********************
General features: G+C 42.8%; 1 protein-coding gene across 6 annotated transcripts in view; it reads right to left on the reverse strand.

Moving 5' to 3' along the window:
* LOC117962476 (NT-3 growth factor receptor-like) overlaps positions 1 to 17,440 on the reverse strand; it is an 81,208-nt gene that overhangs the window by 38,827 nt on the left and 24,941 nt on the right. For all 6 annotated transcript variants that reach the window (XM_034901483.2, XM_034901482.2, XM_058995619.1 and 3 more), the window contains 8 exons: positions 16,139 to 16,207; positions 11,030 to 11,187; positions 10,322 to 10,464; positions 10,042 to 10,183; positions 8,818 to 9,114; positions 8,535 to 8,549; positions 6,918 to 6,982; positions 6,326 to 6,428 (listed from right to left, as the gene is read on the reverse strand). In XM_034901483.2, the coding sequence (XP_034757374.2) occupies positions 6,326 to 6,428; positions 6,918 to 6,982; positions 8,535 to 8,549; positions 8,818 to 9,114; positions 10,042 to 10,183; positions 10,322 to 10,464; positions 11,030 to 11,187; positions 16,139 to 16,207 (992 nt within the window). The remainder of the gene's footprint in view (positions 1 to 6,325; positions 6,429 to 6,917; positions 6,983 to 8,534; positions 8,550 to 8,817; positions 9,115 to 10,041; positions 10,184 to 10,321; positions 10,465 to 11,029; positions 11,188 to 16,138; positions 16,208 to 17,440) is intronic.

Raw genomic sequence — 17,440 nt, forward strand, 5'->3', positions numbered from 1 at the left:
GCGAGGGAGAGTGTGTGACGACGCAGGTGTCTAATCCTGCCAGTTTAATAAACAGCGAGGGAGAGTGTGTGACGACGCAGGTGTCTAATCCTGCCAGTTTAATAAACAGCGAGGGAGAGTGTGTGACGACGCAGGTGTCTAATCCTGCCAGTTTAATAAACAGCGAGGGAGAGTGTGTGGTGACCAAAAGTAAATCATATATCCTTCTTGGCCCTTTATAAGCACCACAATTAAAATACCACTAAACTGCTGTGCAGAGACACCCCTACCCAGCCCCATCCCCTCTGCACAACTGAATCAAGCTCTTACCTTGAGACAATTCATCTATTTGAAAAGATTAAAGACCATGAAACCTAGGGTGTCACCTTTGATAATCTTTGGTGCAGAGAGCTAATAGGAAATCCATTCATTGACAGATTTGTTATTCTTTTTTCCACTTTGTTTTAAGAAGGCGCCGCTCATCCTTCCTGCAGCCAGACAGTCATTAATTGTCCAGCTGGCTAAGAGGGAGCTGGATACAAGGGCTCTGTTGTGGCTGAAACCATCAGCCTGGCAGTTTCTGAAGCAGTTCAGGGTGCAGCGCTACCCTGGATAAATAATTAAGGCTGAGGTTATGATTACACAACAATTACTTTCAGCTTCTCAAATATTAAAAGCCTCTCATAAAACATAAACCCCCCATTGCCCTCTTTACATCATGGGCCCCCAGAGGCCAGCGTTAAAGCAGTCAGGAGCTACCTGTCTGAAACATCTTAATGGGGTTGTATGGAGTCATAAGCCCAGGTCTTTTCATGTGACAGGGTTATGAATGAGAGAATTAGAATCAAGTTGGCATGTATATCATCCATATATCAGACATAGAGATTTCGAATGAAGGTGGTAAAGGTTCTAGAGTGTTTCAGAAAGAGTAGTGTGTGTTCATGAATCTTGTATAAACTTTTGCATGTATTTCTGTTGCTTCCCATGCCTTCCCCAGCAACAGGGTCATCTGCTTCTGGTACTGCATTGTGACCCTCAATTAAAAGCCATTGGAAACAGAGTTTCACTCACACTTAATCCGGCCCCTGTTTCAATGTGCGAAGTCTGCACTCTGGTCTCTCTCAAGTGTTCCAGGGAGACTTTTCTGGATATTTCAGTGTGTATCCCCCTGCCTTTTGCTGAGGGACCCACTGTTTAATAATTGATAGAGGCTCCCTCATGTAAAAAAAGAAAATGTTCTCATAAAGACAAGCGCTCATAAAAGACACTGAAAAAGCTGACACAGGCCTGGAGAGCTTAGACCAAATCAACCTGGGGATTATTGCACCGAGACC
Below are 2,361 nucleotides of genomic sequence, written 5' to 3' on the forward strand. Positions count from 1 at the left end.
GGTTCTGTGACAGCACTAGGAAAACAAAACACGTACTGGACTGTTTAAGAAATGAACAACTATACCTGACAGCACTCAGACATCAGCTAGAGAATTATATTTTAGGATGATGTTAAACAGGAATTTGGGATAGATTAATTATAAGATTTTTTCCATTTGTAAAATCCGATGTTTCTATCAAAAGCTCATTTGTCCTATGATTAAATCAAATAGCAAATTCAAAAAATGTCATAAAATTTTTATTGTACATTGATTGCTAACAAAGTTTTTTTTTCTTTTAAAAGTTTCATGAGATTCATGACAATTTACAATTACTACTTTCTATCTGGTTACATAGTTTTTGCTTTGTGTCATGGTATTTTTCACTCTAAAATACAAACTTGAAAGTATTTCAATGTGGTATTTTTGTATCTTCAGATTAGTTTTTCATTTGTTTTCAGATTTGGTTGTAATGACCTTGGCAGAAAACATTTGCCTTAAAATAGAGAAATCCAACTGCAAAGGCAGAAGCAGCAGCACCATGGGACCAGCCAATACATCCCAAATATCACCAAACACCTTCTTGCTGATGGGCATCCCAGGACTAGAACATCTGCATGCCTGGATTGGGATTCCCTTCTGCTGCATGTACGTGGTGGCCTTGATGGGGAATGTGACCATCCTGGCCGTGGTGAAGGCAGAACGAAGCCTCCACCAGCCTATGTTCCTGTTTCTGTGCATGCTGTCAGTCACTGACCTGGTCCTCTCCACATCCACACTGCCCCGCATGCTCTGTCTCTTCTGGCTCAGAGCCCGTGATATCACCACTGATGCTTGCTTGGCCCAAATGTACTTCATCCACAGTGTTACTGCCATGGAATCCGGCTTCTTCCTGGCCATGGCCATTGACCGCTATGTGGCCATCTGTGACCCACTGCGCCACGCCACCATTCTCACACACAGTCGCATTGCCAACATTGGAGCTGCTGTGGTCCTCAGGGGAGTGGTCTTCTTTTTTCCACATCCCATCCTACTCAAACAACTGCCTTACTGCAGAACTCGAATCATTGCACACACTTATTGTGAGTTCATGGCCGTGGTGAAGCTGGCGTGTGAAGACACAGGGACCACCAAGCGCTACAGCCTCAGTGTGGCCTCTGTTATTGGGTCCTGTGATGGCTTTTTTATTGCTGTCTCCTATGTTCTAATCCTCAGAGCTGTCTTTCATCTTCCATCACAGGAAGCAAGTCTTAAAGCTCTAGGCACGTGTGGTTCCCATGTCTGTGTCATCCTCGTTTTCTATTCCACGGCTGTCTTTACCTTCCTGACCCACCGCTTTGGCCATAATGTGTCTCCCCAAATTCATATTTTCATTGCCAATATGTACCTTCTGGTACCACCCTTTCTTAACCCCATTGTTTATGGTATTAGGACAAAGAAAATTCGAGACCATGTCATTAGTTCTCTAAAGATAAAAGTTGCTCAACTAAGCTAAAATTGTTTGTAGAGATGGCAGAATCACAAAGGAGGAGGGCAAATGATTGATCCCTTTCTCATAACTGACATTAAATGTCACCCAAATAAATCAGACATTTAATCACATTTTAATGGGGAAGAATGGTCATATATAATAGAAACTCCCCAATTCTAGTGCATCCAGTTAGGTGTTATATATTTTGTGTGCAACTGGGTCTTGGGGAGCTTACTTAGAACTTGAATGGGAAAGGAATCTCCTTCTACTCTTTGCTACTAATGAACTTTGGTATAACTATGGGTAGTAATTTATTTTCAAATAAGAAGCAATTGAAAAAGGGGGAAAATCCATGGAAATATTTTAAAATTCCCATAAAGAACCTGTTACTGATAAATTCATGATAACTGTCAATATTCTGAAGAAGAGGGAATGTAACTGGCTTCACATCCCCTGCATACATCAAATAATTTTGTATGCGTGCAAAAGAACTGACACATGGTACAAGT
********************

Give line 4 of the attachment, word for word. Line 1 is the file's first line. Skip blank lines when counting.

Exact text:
Raw genomic sequence — 17,440 nt, forward strand, 5'->3', positions numbered from 1 at the left: